Dear All of Journalism: This is Steve. Be Like Steve.

STEEEEEVE: 

If you do your reporting deeply enough, you can write/speak with authority – that’s objectivity, because the facts are incontrovertible. Some people mistake that, though, for subjectivity.

When a local magazine editor told me once “In magazine writing, you can have an opinion, that’s what I teach my students,” as if I’d never heard that before, I blanched. No, it’s not about having an opinion! It’s about reporting deeply enough to state the truth!

In newspaper writing, the problem is of a slightly different sort – without the time or resources to report deeply enough, reporters (and their editors) fall back on the formulas of objectivity that aren’t objective at all, but instead just catalog the unvetted claims and outright lies of everyone quoted in a story. That’s probably worse than simply writing an opinion because it’s disguised as truth when it’s the least truthy version of journalism of all.

The lack of time and resources is not an excuse, either; it can be done nonetheless. It just takes skill, hard work and a certain mindset. (It’s even easier in the digital world than in print, with the ease of search, the availability of video and the tool of linking.)

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That magazine editor, by the way, didn’t so much as want me to have an opinion, but to have his opinion, which, typical for him, wasn’t a very good one. I stopped working for him, and I don’t mean my old boss at Chicago magazine.

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I use to call my version of magazine writing a “reported conclusion,” which my old boss liked very much. The only problem was getting an assignment with a pre-determined conclusion, which invalidates the whole premise of the job, and which is hugely common in the newspaper world as well. It’s never served my career to come to an independent, reporting-based conclusion instead of the one an editor has dreamed up ahead of time. They tend not to like when you bring them real-world results different than what they dreamed up in their head. In other words, it’s hazardous to do your job the way it’s supposed to be done in this business.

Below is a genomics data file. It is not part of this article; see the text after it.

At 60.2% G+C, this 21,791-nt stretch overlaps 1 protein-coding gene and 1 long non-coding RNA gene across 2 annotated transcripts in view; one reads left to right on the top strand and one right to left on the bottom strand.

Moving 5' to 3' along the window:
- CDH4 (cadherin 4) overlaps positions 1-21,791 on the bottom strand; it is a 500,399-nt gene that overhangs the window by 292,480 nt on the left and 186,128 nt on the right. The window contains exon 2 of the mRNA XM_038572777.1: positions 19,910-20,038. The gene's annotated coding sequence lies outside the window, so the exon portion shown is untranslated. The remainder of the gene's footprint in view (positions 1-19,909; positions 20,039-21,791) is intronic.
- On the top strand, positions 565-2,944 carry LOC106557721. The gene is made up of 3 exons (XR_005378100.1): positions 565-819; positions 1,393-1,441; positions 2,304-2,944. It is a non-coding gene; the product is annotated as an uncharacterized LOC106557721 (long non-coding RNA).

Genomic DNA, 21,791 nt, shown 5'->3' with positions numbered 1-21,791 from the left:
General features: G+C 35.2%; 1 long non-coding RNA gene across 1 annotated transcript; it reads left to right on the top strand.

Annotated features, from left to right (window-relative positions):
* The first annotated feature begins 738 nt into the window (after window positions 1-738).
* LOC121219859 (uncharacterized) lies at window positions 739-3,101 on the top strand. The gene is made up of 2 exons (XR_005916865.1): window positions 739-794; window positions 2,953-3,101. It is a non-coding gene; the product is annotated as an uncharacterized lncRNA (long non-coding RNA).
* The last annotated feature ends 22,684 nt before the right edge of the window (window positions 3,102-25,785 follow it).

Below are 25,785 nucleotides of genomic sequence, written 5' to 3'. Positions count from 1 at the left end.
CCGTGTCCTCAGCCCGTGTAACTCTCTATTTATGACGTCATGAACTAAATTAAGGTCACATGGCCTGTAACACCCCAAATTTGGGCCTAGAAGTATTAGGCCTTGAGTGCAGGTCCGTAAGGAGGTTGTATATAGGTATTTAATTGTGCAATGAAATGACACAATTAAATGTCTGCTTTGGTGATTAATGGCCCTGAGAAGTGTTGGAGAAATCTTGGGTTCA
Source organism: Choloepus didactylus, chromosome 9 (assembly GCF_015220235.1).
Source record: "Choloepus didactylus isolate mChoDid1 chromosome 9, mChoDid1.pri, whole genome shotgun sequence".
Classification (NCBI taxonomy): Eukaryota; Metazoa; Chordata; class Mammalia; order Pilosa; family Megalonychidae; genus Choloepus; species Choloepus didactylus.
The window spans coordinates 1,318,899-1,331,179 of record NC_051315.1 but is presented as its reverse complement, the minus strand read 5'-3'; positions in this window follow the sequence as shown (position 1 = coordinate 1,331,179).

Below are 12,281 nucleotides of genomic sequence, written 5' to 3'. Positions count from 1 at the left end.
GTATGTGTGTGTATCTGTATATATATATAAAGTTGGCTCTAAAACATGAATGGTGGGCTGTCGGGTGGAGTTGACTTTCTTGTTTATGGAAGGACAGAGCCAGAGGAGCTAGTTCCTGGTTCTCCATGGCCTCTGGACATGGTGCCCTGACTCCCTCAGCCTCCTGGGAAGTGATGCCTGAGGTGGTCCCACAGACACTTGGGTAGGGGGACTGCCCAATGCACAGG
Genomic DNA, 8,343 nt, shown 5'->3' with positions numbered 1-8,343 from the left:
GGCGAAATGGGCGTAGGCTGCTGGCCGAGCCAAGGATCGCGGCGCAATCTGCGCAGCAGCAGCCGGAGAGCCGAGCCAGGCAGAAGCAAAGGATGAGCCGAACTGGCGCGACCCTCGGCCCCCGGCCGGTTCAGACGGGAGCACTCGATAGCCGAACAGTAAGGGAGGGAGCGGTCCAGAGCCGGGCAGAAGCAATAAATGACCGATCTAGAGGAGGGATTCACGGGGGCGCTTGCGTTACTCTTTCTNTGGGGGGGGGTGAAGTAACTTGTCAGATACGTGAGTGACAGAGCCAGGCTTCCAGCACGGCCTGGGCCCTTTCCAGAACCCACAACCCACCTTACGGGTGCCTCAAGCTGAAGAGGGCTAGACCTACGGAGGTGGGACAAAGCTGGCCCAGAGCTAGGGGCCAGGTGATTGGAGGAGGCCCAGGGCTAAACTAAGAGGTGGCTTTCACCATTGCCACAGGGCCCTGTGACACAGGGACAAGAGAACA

Now, having a notion, an angle, a thesis going into a story is fine. Sometimes that’s how you start. Sometimes you have a basis for such a thing. But that doesn’t mean that’s how you have to end.

I can’t tell you the number of stories that died on the table for me. Like I started working on it and it just fell apart, and I’m banging on it yelling LIVE GOD DAMN IT LIVE FOR ME, and nope, the particulars just didn’t work. You or more often your editor has to pull you back and be like, “Buddy, you did all you could. Don’t prolong it.”

Get rid of the editors, tell the reporters every single second has to be productive and they can’t go down any interesting rabbit holes, value the conventional wisdom over the unusual or contradictory, and you wind up right where we are.

A.

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